Research Communication Guidelines for Supply Organizations

When preparing communications plans for research projects, suppliers are recommended to consider the following guidelines:

  1. Planning for communications: In putting together your bid document (ITT response), it is important to demonstrate a research uptake strategy by including details on communication and communication monitoring in your technical proposal and work plan; commercial proposal and budget where applicable.
  2. Focus on Evidence, Impact and Benefit: In the communication of research outputs, it is important to demonstrate the usefulness of the evidence/impact of your research outputs in policy-making and other policy aspects. You should put measures in place to identify and share successes such as case studies, show evidence and ensure that impact/benefits can be objectively verified. Communication should be tailored for its target audience.
  3. Create Consistent, Repeatable & Sustainable Communications: Research organizations are encouraged to make communications in forms that can easily be replicated and identified with the EARF across other platforms. Costly communication options are discouraged where cheaper or cost-free and effective alternatives are available. All communication must be fully compliant with relevant DFID/EARF policies governing the contract. 
  4. Follow the Integrated Communication Management Approach: Research organizations should ensure that communications are aligned with project objectives, have been shared with the Fund Manager/DFID where applicable and have met any approval requirements before release to the Public.
  5. Encourage Feedback and Monitor Communications: Two-way communication is encouraged where possible, with adequate feedback mechanisms in place. Research organizations should also place emphasis on monitoring communications and their efficacy as this will be a critical component of the research uptake report.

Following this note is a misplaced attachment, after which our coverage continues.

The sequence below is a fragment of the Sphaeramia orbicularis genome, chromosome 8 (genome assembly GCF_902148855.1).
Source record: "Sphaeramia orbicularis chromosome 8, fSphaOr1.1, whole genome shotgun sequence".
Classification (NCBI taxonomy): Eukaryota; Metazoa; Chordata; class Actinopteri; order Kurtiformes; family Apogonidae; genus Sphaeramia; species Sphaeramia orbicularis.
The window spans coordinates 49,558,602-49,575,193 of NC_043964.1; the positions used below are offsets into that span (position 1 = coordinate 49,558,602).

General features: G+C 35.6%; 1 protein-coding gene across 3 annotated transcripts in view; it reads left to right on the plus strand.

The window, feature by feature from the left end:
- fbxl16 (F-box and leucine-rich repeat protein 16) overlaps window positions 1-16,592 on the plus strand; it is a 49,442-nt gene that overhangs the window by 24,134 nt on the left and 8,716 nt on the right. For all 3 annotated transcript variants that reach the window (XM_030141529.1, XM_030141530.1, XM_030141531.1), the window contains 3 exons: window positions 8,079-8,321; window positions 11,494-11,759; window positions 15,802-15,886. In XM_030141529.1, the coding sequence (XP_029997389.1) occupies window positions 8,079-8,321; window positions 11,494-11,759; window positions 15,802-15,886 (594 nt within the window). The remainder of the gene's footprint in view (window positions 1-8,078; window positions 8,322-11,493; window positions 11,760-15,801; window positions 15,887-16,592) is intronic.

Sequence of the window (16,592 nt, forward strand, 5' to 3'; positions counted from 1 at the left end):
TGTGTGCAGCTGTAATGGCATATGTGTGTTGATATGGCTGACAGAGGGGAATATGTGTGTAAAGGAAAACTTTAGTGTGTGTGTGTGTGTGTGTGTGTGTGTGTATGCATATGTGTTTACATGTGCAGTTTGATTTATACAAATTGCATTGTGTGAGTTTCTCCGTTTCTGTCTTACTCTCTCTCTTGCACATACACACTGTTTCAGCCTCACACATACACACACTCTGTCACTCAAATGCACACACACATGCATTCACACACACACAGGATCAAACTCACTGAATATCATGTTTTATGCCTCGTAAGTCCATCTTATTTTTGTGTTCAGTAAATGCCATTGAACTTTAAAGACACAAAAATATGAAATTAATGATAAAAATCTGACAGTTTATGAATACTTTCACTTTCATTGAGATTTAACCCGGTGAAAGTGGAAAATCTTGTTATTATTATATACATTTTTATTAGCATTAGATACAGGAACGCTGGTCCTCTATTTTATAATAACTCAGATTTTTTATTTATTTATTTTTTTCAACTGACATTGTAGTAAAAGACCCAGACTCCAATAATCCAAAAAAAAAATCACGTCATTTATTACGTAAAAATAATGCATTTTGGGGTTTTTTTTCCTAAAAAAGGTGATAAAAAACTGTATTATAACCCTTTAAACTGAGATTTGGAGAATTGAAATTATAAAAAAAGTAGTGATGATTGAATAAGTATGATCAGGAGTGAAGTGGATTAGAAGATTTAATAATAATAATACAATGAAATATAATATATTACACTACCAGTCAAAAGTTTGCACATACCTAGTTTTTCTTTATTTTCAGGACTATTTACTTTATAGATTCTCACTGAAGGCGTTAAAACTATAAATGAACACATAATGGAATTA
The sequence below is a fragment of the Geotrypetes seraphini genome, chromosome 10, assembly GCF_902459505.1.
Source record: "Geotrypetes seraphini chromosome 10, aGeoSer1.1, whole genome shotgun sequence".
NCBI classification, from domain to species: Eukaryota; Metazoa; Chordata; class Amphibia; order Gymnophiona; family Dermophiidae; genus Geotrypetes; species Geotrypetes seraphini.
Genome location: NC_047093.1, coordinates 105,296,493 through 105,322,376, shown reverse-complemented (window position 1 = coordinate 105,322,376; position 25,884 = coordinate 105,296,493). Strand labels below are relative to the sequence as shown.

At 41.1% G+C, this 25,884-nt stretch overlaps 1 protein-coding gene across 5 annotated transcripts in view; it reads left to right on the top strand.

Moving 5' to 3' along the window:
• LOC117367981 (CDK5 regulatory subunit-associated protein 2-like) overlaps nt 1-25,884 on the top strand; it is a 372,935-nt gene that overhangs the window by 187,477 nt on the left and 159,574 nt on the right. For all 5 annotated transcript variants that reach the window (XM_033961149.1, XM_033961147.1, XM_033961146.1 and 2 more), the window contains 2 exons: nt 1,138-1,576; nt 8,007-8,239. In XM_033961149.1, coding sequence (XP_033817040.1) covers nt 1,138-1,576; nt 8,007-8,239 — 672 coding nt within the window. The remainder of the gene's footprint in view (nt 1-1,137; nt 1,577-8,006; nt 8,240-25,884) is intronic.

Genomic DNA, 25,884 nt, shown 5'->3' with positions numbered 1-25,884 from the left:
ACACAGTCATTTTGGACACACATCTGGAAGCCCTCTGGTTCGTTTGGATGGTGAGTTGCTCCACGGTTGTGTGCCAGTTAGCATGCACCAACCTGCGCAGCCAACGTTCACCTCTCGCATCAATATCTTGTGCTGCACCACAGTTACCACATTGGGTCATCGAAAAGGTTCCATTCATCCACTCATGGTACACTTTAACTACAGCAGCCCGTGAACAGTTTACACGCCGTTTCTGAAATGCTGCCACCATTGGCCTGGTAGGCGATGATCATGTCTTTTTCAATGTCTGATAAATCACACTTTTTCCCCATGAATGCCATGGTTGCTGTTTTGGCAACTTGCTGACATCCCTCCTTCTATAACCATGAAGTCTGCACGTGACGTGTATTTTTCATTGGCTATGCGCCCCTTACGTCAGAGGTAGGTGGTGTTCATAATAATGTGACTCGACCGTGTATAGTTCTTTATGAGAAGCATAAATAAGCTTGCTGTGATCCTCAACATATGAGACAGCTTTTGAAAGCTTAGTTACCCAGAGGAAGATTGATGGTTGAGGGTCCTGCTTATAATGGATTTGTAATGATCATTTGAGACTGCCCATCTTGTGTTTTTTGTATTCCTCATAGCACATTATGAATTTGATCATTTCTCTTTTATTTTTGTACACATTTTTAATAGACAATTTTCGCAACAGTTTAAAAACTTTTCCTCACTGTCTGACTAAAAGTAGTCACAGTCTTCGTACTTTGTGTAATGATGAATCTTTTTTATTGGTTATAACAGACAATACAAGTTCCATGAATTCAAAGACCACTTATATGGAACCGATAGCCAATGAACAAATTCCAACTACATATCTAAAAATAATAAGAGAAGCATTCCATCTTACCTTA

6. Channels utilization and open access requirements: Use the right channels for effective communication and ensure that the content of the communication is not compromised. All public documentation/communication should be readily available and accessible pursuant to the open access requirements.
  7. Risk Mitigation: Research organizations should identify potential communication risks at the onset of the project and put adequate mitigation measures/strategies in place. Caution should be exercised to avoid exaggerations or opportunities for misunderstandings and misconceptions.
  8. Standards compliance: Research organizations MUST comply with all the communication standards outlined by the EARF and permission MUST be sought for non-compliance from the EARF. The use of the right logos (size and colours) should be observed where applicable. All documents should be prepared in open access formats. All other relevant standards relating to communication, the Contract and the EARH/DFID funded projects should be adhered to.
  9. Confidentiality/Non–Disclosure: Specific Non-Disclosure Agreements also need to be complied with and disclosure timelines adhered to in terms of release of material especially where pre-mature release of material(s) may compromise a research project.
 

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